San Francisco: Presidio Bets on Luxury Rentals for Park Upkeep

The 1,500-acre former military base known as the Presidio was reborn as a public park in 1994. Its rolling hills, ocean views and 800-odd buildings were put under the watch of the Presidio Trust and funded, at least until 2012, by the federal government.

Now that those monies are soon to dry up, the trust has come up with an innovative idea: Let luxury rentals pay the Presidio's way. Those 800 buildings, many of which are listed on the National Register of Historic Places, require a lot of upkeep, as do the lovely grounds. (The views, however, continue to be free).

Enter the abandoned Public Health Service Hospital, a 78-year-old building and the largest of the historic buildings on the property. Instead of hospital rooms, the new residences will have high-end amenities including a doorman, granite counter tops, stainless steel appliances, a wine storage room, a residents lounge and a gym: Let the Presidio Landmark apartments rise!

The Presidio is not the only park to seek funding through luxury housing. In Brooklyn, a condominium building is set at the southern tip of Brooklyn Bridge Park. Called One Brooklyn Bridge Park, it's expected to generate maintenance funds for the public space.

Although the Brooklyn site isn't a national park like the Presidio, the financial arrangement has generated plenty of controversy. Critics contend that putting private housing in a public park will make visitors feel as if they're trespassing in condo-owners' front yards. They don't appreciate that the developer gets to lease the building for a dollar a year, either. But plenty of New Yorkers are happy to have park maintenance costs picked up by an entity other than their cash-strapped city.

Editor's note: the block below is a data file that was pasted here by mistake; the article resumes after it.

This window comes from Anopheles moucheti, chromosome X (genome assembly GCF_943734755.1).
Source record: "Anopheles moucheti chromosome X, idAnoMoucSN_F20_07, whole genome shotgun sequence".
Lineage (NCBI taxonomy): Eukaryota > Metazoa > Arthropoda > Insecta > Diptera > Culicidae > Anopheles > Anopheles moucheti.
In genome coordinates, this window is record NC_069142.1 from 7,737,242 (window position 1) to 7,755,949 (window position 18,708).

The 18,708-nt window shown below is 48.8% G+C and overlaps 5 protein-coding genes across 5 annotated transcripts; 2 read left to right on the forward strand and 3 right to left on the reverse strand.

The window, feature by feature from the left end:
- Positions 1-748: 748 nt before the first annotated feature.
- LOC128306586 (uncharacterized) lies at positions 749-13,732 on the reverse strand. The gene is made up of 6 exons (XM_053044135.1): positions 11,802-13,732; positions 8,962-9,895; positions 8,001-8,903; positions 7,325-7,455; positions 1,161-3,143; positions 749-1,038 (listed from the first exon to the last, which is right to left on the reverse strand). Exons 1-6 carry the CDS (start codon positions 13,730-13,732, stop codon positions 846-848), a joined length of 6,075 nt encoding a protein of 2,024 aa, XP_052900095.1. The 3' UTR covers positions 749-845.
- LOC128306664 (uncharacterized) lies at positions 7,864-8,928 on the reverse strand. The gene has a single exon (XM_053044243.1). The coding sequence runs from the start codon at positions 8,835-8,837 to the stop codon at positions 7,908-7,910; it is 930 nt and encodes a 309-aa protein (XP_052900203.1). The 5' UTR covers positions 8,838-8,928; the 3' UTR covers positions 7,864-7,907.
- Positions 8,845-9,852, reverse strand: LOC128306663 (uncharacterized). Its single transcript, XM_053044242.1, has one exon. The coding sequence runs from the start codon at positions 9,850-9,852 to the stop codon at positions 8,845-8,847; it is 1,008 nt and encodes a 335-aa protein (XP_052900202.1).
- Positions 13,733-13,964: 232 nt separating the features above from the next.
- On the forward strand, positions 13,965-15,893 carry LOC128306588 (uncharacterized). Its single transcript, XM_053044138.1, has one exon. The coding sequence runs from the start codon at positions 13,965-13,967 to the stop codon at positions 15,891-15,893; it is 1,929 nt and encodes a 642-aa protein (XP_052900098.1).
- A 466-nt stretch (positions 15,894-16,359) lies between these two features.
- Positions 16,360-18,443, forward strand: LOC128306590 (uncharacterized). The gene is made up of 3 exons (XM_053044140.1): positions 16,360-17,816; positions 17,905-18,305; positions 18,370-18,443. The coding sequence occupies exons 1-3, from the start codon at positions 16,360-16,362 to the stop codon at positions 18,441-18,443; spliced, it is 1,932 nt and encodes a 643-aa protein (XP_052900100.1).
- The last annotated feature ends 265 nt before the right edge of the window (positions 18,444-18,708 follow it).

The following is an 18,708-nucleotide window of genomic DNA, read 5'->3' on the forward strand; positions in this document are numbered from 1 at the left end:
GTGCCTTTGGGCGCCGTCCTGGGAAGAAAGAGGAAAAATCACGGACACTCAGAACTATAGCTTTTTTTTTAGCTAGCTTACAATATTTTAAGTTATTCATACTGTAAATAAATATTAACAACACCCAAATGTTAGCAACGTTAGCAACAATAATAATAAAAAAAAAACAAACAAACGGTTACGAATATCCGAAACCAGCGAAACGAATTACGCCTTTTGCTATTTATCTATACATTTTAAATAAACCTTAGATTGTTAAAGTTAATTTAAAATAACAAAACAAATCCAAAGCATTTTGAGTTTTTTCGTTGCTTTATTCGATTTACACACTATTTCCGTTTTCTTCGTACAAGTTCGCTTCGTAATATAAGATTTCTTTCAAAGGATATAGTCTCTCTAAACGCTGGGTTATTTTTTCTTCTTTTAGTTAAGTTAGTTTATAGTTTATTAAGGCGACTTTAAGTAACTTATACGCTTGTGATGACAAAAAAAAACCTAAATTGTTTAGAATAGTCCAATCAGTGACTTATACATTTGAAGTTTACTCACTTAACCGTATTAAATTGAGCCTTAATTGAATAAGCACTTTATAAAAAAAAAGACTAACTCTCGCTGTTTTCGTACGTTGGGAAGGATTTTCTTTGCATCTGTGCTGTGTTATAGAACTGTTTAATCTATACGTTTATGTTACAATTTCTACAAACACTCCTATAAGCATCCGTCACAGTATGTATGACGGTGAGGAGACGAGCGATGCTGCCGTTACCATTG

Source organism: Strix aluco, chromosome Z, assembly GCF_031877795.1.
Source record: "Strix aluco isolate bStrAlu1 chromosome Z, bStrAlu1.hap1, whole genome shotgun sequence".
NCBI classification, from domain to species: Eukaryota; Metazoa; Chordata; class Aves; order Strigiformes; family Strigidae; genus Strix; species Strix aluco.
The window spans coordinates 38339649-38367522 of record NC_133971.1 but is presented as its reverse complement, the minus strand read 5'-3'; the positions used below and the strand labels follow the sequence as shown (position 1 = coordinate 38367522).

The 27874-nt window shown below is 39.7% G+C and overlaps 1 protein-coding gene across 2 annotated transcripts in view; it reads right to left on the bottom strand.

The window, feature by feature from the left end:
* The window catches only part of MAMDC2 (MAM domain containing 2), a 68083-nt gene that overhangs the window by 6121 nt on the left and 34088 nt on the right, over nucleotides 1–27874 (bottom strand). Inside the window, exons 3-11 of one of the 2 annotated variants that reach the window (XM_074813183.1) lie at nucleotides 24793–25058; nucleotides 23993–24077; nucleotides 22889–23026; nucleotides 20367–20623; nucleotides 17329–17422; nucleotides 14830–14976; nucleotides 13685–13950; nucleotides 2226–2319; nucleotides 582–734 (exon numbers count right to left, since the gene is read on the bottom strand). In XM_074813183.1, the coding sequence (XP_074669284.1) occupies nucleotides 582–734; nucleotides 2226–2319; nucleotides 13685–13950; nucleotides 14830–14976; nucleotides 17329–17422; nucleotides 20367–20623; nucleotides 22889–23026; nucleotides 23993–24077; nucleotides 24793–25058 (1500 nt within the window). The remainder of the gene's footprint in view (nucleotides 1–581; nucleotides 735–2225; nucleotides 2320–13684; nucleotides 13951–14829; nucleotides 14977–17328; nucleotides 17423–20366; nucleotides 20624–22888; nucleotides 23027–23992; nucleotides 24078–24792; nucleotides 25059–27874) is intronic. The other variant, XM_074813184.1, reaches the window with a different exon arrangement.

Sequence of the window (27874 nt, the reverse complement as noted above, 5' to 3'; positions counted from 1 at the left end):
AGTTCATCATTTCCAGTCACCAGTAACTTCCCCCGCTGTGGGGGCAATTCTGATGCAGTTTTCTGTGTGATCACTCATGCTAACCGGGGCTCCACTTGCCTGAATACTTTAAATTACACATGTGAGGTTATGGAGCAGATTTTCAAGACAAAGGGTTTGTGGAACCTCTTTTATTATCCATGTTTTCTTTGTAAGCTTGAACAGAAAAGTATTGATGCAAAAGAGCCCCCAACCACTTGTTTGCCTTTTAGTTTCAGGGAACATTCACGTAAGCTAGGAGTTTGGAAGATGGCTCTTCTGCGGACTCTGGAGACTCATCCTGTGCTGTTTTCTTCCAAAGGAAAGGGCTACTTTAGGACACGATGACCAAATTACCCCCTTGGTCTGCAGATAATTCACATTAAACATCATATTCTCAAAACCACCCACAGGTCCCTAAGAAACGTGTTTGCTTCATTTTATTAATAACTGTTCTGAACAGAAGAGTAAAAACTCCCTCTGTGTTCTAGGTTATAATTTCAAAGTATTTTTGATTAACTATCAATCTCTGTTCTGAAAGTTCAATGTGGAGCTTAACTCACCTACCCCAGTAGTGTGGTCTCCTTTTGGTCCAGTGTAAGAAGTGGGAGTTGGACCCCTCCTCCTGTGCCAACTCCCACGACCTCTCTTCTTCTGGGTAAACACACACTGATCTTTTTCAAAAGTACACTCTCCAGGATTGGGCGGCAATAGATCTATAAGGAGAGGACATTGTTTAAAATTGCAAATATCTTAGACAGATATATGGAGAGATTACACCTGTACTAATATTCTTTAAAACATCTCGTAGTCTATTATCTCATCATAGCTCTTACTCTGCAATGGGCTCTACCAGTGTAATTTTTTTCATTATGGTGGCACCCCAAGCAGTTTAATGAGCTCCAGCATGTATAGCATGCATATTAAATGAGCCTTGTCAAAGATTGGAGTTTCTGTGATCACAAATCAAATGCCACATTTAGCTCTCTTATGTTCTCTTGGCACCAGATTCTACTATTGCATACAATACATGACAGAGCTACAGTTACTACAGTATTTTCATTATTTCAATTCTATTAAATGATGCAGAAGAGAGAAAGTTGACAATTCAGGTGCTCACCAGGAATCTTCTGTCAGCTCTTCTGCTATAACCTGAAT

Of course, as a former military base, housing in the Presidio isn't new. And the proposed redevelopment hasn't sparked a lot of controversy -- except among affordable-housing advocates hoping that the residences would be priced far under market.

Already, renters can pay $1,700 a month for what The New York Times calls a "modest apartment" or $9,580 a month for a six-bedroom former officer's home that looks out onto San Francisco Bay. Two-bedroom apartments, with storage and hardwood floors, covered parking and washer-dryers, go for $1825 in the Baker Beach section.

We can expect that the 154 Presidio Landmark apartments and seven townhouses will rent for considerably more when they hit the market this summer. And they'll have a selling point that might even be better than a park: a parking spot.
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